Elizabeth White is the producer of episode four of The Great British Year.

Barry Stewart features in the Making The Great British Year section at the end of episode three.

The Great British Year continues on Wednesday, 23 October at 9pm on BBC One and BBC One HD. For further programme times please see the episode guide.

Comments made by writers on the BBC TV blog are their own opinions and not necessarily those of the BBC.


This entry is now closed for comments.

  • Comment number 13. Posted by Elizabeth White

    on 29 Oct 2013 12:13

    Thank you all for taking the time to write. It is always nice to hear feedback. Thank you especially for the wonderful comments about the quality of photography - we are very lucky to work with very talented and dedicated wildlife cameramen and editors who help bring stories to life!

    I wanted to answer a couple of questions that have been asked here - particularly in relation to the technical aspects of time lapse. Unfortunately it's not always possible to cover the technical aspects of filming as part of the episode, so I'll attempt to answer your questions here.

    'Hofad' asks how lighting conditions were kept so constant in relation to surroundings. Obviously many of the landscape time lapses are at the mercy of weather conditions! Cameramen carefully choose their settings to anticipate changes with cloud cover and lighting, and many use plug-ins to the camera (like Magic Lantern) that help ramp exposure and smooth out some of the variation. It's quite an art, and often (especially with fickle British weather!) shots do become unusable because the weather conditions can change so much.

    For macro work (like the slime mould, earthworms and fungus) lighting conditions need to be carefully controlled and so these shots are filmed using artificial light – camera flash guns or lighting panels that keep the scene consistent.

    Many people have commented on the slime mould – my personal favourite! The top speed recorded for a slime mould plasmodium under laboratory conditions is indeed 1mm per second – but I don't expect the same parameters would be achieved in the wild. The slime mould we featured in the Autumn film typically moved at about 2mm per hour – according to cameraman Tim Shepherd, who had to predict its speed and behaviour in order to plan the shots. Typically he took a time lapse image every 30 seconds, or even every 2 minutes, depending on the size of frame and the sort of behaviour the slime mould was exhibiting – it moved faster when focused on crossing a narrow branch, as opposed to the broad, spreading out of the plasmodium as it moved along a log. Slime moulds have a pulsating movement, which may be visible if you look carefully.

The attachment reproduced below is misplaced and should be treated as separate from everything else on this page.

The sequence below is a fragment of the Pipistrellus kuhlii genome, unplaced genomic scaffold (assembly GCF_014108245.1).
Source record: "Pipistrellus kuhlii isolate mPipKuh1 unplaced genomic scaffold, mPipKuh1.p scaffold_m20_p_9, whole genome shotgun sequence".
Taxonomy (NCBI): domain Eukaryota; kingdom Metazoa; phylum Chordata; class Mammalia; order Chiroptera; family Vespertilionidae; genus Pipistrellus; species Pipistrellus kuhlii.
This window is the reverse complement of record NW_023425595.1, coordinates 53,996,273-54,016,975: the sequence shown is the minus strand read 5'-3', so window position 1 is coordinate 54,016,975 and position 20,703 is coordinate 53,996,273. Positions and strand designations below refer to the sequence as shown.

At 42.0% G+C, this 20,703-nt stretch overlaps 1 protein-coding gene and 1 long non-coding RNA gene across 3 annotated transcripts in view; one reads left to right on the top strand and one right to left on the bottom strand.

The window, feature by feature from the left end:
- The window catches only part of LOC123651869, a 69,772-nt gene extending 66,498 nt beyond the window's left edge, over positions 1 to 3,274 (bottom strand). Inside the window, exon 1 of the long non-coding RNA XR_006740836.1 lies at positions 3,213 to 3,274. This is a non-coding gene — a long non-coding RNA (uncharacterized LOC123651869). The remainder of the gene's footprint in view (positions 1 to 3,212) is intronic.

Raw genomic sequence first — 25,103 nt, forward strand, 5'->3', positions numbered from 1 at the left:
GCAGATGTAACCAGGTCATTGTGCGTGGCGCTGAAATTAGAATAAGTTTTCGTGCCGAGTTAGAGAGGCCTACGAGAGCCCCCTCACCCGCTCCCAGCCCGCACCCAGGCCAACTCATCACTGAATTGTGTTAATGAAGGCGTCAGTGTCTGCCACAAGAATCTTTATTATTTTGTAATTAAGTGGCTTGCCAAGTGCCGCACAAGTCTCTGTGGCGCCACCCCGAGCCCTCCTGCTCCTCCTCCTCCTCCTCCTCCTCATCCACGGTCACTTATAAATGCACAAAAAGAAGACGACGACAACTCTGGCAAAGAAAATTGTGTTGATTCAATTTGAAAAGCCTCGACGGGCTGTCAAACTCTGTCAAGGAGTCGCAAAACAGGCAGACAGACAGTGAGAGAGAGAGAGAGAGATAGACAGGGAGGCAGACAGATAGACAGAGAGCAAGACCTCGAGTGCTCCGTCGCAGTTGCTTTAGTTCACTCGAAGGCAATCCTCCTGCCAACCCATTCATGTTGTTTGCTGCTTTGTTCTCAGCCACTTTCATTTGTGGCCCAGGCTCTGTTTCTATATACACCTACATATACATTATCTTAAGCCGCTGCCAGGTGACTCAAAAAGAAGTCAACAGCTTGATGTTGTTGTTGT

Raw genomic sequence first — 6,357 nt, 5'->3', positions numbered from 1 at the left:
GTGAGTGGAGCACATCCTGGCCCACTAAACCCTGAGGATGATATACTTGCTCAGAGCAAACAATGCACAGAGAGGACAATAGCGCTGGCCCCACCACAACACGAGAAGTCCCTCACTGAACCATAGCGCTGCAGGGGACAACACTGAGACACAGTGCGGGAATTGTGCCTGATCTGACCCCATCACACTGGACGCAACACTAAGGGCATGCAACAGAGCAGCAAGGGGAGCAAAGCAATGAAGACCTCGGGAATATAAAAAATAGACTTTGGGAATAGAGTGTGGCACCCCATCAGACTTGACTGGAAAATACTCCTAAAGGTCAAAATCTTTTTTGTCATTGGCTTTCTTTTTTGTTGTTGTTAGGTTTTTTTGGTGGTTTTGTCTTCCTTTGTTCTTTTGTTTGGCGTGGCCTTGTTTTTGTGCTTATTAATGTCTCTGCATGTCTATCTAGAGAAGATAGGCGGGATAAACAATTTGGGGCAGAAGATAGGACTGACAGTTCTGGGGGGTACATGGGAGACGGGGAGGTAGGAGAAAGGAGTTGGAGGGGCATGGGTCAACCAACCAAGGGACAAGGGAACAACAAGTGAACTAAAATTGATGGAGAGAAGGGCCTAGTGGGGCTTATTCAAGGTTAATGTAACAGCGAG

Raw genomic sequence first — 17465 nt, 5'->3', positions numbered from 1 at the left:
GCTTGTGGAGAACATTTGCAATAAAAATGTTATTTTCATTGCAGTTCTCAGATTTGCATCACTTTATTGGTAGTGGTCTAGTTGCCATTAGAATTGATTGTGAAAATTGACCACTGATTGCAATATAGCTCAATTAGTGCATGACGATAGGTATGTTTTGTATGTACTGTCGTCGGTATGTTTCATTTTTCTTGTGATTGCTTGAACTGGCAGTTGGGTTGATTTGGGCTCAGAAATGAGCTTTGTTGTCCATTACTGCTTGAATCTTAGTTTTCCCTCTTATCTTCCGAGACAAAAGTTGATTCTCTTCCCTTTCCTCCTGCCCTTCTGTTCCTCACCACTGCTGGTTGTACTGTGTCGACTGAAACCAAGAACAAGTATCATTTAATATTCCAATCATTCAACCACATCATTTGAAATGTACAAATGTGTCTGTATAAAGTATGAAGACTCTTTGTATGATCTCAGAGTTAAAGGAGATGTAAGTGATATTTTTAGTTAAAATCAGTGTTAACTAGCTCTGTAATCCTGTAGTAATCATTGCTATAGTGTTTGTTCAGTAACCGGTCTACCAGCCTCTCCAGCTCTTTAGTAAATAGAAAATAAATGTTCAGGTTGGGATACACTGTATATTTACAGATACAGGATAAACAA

I wanted to pick up on the comment by Dick Catt re people in time lapse. I am sorry that you didn't enjoy those shots and feel this technique has been over-used in general across programmes. Indeed, it is unfortunate if several shows broadcast on the same day all used the same approach.

    In Autumn I felt that sequences such as Christmas shopping did suit this technique, since the story was about December days being short, hives of activity, for people too. It also allowed us to 'reveal' the Christmas lights coming on as darkness fell. Perhaps not every story had as much of a reason and I do agree that the over-use of time lapse, without a good story point, can quickly get tired.

    With regard to your concern that these images could trigger an epileptic seizure, I can reassure you that all programmes broadcast on television do go through a series of technical tests before transmission. One of these is the Harding Test, that highlights any footage that contains flashes or intense colours that could cause harm to those who suffer from photosensitive epilepsy. All episodes of The Great British Year did pass this test so there should not be any cause for concern. I do understand that the speed or style of shots, however, may not be to everyone's taste.

    Once again, thank you all for taking the time to write. I'll feed back your comments to the rest of the team, and hope you continue to enjoy watching Natural History on the BBC!